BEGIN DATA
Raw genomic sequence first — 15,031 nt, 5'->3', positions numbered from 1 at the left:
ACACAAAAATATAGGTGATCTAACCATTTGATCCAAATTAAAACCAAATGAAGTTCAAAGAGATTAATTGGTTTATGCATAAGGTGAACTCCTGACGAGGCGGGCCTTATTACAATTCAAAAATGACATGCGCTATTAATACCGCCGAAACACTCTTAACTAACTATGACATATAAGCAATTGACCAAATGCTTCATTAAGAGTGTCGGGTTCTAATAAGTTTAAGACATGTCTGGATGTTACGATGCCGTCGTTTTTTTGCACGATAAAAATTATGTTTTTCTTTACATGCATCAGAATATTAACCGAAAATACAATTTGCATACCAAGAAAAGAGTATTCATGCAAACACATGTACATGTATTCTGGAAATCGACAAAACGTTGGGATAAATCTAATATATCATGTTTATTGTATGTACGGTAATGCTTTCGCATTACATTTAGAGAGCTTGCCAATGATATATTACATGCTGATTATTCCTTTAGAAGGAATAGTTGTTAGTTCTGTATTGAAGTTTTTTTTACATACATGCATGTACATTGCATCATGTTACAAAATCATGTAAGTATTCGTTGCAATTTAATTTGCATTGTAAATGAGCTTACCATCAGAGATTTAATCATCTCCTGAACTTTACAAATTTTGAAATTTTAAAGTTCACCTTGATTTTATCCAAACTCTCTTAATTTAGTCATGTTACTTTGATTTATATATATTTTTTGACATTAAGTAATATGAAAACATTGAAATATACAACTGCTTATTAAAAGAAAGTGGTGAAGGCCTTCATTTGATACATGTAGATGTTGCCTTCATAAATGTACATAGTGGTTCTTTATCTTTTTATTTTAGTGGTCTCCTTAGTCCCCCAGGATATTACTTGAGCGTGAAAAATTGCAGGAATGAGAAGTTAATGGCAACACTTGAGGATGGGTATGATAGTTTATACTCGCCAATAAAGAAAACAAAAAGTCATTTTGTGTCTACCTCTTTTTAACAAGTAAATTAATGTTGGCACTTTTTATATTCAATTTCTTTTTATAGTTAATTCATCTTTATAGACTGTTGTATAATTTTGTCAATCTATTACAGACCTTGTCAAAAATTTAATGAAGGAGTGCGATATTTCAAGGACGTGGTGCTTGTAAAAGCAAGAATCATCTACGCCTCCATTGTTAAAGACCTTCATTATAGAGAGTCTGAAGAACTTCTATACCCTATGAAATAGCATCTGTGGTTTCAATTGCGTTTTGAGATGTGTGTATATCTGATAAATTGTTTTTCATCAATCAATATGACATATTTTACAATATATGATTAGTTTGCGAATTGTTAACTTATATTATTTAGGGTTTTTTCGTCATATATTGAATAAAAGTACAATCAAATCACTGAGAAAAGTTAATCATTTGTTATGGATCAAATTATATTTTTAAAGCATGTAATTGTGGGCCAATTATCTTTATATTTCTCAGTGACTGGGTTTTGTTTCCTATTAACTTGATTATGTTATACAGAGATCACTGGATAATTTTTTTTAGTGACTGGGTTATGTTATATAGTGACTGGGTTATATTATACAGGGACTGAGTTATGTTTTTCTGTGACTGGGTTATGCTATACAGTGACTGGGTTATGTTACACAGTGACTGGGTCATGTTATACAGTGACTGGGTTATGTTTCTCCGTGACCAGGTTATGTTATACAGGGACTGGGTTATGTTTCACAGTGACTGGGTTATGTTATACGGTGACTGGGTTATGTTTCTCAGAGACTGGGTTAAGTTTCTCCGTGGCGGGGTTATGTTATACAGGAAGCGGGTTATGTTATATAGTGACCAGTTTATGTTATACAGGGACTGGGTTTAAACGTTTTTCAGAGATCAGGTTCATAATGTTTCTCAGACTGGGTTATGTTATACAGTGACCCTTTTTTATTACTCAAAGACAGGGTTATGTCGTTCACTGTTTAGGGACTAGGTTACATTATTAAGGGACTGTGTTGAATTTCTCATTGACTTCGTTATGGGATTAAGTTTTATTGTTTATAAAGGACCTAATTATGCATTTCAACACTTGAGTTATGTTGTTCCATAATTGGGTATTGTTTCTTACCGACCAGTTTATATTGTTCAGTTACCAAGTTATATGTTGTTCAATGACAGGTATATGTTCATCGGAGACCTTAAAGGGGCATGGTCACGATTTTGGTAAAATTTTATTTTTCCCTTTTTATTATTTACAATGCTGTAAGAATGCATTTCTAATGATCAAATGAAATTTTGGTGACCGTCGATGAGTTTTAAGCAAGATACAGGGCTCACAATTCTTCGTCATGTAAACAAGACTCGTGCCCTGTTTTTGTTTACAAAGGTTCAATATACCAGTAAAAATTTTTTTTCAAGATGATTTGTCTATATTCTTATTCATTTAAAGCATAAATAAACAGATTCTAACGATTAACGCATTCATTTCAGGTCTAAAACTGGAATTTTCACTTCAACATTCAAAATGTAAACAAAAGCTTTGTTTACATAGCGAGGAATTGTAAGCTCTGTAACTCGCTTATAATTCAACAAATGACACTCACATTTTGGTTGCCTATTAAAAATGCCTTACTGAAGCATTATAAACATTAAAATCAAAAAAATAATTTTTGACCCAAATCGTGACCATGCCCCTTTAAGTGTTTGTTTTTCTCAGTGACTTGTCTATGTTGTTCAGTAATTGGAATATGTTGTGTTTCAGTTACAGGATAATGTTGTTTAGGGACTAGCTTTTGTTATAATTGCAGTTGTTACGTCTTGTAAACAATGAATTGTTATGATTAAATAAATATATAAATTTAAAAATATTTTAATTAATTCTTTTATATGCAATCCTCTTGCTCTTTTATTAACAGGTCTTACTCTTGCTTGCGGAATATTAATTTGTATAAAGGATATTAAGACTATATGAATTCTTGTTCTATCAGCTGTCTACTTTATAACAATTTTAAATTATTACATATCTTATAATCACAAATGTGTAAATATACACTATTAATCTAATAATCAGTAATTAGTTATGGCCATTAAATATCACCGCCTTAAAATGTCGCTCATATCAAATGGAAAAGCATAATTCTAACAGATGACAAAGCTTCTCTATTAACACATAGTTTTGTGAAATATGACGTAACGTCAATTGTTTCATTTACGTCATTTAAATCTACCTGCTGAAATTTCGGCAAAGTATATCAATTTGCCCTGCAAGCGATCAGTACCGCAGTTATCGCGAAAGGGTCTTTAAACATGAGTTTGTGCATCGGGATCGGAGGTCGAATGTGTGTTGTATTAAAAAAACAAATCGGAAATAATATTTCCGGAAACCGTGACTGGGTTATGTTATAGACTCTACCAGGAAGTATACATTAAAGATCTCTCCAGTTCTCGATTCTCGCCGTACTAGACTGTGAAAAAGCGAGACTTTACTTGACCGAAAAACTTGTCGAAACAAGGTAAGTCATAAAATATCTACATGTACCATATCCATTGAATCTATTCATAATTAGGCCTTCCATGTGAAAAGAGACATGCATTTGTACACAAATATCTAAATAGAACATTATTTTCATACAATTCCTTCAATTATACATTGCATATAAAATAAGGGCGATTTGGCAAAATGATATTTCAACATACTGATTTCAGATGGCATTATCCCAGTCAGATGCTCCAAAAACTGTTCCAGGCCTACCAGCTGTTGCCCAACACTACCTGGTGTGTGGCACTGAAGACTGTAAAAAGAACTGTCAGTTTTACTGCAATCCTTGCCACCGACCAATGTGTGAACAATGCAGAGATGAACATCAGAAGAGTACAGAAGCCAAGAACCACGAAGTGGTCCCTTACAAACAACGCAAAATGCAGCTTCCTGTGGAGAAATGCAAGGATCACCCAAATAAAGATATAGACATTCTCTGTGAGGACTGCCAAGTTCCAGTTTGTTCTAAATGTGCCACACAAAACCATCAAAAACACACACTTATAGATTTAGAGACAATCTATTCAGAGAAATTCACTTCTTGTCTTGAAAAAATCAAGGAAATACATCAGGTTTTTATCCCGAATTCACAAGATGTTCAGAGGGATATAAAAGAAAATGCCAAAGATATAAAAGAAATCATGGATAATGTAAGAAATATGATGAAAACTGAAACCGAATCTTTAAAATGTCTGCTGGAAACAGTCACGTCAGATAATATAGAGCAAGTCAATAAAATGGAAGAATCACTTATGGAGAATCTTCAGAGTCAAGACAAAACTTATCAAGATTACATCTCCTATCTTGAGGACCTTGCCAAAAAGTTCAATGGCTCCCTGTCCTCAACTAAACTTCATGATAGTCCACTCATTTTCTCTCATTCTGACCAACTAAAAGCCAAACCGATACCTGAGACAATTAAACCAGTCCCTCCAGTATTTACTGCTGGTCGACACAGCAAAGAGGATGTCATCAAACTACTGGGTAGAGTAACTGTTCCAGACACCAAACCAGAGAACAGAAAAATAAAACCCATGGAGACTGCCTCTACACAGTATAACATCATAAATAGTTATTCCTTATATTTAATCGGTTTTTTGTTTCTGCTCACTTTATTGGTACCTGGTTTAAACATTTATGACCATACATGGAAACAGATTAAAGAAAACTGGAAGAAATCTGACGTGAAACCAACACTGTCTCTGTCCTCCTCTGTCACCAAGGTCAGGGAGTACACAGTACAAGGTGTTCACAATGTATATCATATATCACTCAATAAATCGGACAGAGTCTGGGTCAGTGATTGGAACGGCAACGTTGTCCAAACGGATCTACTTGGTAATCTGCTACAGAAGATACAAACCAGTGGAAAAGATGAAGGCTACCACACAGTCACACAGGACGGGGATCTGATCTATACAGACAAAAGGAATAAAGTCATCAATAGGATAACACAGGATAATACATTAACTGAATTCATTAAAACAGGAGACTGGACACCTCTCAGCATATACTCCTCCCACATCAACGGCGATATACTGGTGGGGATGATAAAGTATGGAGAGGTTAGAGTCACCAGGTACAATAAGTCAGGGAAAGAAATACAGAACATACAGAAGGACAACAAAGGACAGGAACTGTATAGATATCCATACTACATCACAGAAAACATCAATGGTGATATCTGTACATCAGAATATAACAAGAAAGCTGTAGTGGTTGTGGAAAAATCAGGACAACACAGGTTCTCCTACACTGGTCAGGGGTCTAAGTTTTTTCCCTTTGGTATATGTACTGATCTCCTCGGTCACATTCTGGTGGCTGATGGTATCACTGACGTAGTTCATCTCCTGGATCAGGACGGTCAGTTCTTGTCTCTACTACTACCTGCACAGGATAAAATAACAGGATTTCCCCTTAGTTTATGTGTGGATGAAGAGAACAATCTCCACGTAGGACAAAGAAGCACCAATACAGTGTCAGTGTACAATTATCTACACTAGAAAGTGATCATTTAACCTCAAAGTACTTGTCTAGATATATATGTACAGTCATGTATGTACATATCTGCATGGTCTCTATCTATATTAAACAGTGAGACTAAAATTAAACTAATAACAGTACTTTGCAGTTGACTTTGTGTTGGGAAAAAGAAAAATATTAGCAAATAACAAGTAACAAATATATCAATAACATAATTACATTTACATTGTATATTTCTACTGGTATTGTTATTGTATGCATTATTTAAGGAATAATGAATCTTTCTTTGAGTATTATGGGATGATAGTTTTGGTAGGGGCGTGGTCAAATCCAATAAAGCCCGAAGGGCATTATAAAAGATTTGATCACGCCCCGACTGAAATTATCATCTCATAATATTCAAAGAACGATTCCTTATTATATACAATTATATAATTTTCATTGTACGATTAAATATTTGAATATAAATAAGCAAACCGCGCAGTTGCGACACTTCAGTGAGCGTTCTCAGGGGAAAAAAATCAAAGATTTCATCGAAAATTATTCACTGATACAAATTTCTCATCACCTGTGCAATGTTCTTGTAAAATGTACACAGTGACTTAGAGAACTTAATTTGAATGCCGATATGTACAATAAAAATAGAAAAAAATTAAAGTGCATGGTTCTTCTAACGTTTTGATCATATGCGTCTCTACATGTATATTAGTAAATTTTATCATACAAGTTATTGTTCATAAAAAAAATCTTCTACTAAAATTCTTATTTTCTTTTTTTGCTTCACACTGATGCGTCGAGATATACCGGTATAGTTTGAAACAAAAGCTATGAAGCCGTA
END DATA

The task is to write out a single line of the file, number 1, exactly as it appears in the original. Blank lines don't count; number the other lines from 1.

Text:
Raw genomic sequence first — 15,031 nt, 5'->3', positions numbered from 1 at the left: